Watching Northamptonshire’s Lizaard Williams crawling over the discarded covers to recovery the ball from the boundary.

Taking a stroll on the outfield during the lunchtime interval.

A fine boundary catch by Jack White to dismiss Sajid Khan and the batting of Will Young. One should be magnanimous in one’s praise!

Four slips in place for Josh Davey’s, Lewis Gregory’s, Craig Overton’s and Casey Aldridge’s opening overs.

The crowd’s cheer in response to what I took to be Tractor’s encouraging cry of ‘Come on JD’. It seemed to do the trick with Josh Davey taking two wickets in two balls. And then, after Craig Overton snapped up a third soon after, it seemed that wickets were falling so fast that the aforementioned legendary supporter couldn’t keep up! His shouted request for a third wicket was corrected with the words ‘or even a fourth’, and Craig O almost immediately obliged giving him figures at the time of 2 for 1 of 2.1 overs.

Enjoying the view from Gimblett Hill whilst patiently waiting for the fifth wicket.

Enjoying the inevitable fifth wicket from the viewpoint of Gimblett Hill.

Fine wicket keeping by James Rew and an excellent all round performance in the field. Surely that superb run out attempt by Tom Lammonby must have been close.

Sajid Khan’s perhaps optimistic shouts of ‘catch it’. Surely it’s only a matter of time.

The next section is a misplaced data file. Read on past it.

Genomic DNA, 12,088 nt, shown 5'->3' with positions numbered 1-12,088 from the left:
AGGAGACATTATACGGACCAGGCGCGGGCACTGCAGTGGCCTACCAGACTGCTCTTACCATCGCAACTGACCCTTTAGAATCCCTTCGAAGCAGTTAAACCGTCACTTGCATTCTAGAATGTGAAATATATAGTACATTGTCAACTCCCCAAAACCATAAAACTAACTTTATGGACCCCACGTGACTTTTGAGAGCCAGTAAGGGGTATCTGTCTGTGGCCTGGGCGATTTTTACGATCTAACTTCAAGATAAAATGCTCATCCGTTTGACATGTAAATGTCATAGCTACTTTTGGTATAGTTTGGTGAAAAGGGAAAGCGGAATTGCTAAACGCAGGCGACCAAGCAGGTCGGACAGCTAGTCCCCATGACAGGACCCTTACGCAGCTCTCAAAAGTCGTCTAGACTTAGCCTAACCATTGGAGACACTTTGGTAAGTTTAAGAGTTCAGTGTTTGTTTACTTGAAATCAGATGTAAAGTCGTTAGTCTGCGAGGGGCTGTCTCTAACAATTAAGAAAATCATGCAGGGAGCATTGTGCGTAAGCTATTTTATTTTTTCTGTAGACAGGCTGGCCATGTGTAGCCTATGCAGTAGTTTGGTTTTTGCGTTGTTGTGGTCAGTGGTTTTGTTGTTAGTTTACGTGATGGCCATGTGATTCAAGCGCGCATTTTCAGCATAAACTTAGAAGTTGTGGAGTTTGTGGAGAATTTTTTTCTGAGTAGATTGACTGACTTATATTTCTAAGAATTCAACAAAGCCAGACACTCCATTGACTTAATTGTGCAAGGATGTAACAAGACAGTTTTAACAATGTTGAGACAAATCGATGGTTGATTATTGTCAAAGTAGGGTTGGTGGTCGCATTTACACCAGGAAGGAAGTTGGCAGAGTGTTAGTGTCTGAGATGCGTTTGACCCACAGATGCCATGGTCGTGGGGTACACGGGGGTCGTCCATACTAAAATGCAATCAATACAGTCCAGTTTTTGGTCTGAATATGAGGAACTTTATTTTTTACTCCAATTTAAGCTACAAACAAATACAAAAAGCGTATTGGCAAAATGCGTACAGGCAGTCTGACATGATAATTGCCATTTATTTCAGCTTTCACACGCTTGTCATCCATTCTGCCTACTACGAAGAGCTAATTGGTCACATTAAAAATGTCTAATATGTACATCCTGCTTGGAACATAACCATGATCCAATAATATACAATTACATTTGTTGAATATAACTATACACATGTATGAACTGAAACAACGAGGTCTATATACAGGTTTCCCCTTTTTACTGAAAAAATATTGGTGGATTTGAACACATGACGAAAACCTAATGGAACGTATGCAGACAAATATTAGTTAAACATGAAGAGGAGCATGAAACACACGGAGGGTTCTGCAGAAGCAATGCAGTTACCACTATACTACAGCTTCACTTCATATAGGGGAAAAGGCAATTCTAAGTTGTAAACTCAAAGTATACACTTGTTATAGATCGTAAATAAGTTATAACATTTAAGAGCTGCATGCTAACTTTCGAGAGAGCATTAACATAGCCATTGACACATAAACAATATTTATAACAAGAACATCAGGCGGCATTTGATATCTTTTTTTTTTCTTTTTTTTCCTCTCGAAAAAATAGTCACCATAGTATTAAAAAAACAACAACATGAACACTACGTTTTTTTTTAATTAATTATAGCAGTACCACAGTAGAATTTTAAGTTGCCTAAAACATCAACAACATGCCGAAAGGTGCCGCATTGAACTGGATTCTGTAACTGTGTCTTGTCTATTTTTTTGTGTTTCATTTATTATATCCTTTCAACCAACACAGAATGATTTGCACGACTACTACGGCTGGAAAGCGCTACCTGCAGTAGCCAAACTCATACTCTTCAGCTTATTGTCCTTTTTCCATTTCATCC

Tom Abel giving himself a bowl.

The late afternoon shadows stretching across the ground

It was a very enjoyable day. Thank you to all concerned.

Other cricket related posts

To read ‘Scooby Doo and the Mystery of the Deseted Cricket Ground’, click here

To read ‘Brian and Stumpy visit The Repair Shop’, click here

To read ‘A Tale of Two Tons’, click here

To read ‘A Somerset Cricket Players Emporium’, click here

To read ‘The Great Cricket Sell Off?‘, click here

To read ‘A Cricket Taunt’, click here

To read ‘A Song for Brian’, click here

To read ‘How Covid-19 stole the the cricket season’, click here

To read ‘Frodo and the Format of Power’, click here

To read ‘A Cricket Tea Kind of a Day’, click here

To read ‘How the Grinch Stole from County Cricket – or at least tried to’, click here

To read ‘Life in the slow lane’, click here

To read ‘If Only’, click here

To read ‘I’ve got a little CRICKET list’, click here

To read ‘Eve of the RLODC limericks’ click here

To read ‘It’s coming home…’, click here

To read ‘A Song for Ben Green’, click here

To read ‘Enough Said…’, the last section of which is cricket related, click here

A Jack Leach Trilogy:

To read ‘For when we can’t see why’, click here

To read ‘WWJD – What would Jack Do?’, click here

To read ‘On Playing a Blinder’, click here

To read ‘Coping with Disappointment’, click here

And to finish – a couple with a theological flavour

To read ‘Somerset CCC – Good for the soul’, click here

To read ‘Longing for the pavilion whilst enjoying a good innings’, click here

8 responses to “A DAY AT THE CRICKET”